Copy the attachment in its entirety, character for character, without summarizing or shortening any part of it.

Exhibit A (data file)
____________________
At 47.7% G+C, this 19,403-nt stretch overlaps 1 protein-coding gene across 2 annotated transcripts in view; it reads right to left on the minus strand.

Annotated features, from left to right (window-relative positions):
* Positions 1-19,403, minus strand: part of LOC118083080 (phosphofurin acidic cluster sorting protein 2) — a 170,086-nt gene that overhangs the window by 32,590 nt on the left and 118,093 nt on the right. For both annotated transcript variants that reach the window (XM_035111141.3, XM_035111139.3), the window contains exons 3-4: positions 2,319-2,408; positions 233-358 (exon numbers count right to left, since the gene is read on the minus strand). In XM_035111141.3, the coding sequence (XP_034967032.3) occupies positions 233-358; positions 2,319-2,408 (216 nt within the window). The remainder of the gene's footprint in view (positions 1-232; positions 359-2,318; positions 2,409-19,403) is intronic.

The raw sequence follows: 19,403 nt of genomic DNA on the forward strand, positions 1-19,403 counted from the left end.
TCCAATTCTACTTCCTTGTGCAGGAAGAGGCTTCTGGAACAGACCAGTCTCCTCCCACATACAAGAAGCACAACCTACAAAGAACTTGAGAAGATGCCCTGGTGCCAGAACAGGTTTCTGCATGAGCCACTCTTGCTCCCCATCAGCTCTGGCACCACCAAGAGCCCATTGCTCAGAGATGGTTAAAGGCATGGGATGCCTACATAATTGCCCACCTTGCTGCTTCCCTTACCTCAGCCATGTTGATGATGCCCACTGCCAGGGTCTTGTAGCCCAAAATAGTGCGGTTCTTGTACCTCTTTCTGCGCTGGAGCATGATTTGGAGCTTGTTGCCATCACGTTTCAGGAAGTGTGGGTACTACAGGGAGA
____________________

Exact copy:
At 47.7% G+C, this 19,403-nt stretch overlaps 1 protein-coding gene across 2 annotated transcripts in view; it reads right to left on the minus strand.

Annotated features, from left to right (window-relative positions):
* Positions 1-19,403, minus strand: part of LOC118083080 (phosphofurin acidic cluster sorting protein 2) — a 170,086-nt gene that overhangs the window by 32,590 nt on the left and 118,093 nt on the right. For both annotated transcript variants that reach the window (XM_035111141.3, XM_035111139.3), the window contains exons 3-4: positions 2,319-2,408; positions 233-358 (exon numbers count right to left, since the gene is read on the minus strand). In XM_035111141.3, the coding sequence (XP_034967032.3) occupies positions 233-358; positions 2,319-2,408 (216 nt within the window). The remainder of the gene's footprint in view (positions 1-232; positions 359-2,318; positions 2,409-19,403) is intronic.

The raw sequence follows: 19,403 nt of genomic DNA on the forward strand, positions 1-19,403 counted from the left end.
TCCAATTCTACTTCCTTGTGCAGGAAGAGGCTTCTGGAACAGACCAGTCTCCTCCCACATACAAGAAGCACAACCTACAAAGAACTTGAGAAGATGCCCTGGTGCCAGAACAGGTTTCTGCATGAGCCACTCTTGCTCCCCATCAGCTCTGGCACCACCAAGAGCCCATTGCTCAGAGATGGTTAAAGGCATGGGATGCCTACATAATTGCCCACCTTGCTGCTTCCCTTACCTCAGCCATGTTGATGATGCCCACTGCCAGGGTCTTGTAGCCCAAAATAGTGCGGTTCTTGTACCTCTTTCTGCGCTGGAGCATGATTTGGAGCTTGTTGCCATCACGTTTCAGGAAGTGTGGGTACTACAGGGAGA